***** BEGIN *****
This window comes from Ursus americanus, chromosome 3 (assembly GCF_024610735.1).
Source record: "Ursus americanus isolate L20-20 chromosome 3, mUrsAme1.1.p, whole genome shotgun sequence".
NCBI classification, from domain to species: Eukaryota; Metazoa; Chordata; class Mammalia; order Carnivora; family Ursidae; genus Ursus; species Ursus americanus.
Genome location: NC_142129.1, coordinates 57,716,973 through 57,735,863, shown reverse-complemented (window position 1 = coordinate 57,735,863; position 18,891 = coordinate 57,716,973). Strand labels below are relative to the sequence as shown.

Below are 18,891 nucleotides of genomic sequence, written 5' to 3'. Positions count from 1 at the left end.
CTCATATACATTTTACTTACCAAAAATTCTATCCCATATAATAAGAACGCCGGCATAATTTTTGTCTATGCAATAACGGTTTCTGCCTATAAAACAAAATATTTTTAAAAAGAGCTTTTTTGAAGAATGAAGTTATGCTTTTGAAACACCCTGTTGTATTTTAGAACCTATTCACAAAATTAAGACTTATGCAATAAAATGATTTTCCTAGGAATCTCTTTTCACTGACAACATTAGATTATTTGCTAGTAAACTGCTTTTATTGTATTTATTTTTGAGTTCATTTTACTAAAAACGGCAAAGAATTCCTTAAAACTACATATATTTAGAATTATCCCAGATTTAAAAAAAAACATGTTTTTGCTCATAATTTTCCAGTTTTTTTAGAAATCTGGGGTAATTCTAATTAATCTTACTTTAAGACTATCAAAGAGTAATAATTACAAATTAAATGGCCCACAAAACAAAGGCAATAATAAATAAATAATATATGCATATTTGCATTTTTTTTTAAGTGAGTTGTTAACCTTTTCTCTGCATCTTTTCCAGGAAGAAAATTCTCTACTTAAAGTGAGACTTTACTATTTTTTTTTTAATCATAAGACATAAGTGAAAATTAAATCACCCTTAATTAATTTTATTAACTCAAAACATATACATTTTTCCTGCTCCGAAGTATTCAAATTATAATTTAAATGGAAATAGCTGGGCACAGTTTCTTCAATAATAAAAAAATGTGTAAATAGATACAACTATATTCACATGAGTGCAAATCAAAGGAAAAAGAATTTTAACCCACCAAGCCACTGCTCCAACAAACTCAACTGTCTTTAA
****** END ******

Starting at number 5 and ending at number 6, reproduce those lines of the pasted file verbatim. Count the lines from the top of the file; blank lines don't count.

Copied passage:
Below are 18,891 nucleotides of genomic sequence, written 5' to 3'. Positions count from 1 at the left end.
CTCATATACATTTTACTTACCAAAAATTCTATCCCATATAATAAGAACGCCGGCATAATTTTTGTCTATGCAATAACGGTTTCTGCCTATAAAACAAAATATTTTTAAAAAGAGCTTTTTTGAAGAATGAAGTTATGCTTTTGAAACACCCTGTTGTATTTTAGAACCTATTCACAAAATTAAGACTTATGCAATAAAATGATTTTCCTAGGAATCTCTTTTCACTGACAACATTAGATTATTTGCTAGTAAACTGCTTTTATTGTATTTATTTTTGAGTTCATTTTACTAAAAACGGCAAAGAATTCCTTAAAACTACATATATTTAGAATTATCCCAGATTTAAAAAAAAACATGTTTTTGCTCATAATTTTCCAGTTTTTTTAGAAATCTGGGGTAATTCTAATTAATCTTACTTTAAGACTATCAAAGAGTAATAATTACAAATTAAATGGCCCACAAAACAAAGGCAATAATAAATAAATAATATATGCATATTTGCATTTTTTTTTAAGTGAGTTGTTAACCTTTTCTCTGCATCTTTTCCAGGAAGAAAATTCTCTACTTAAAGTGAGACTTTACTATTTTTTTTTTAATCATAAGACATAAGTGAAAATTAAATCACCCTTAATTAATTTTATTAACTCAAAACATATACATTTTTCCTGCTCCGAAGTATTCAAATTATAATTTAAATGGAAATAGCTGGGCACAGTTTCTTCAATAATAAAAAAATGTGTAAATAGATACAACTATATTCACATGAGTGCAAATCAAAGGAAAAAGAATTTTAACCCACCAAGCCACTGCTCCAACAAACTCAACTGTCTTTAA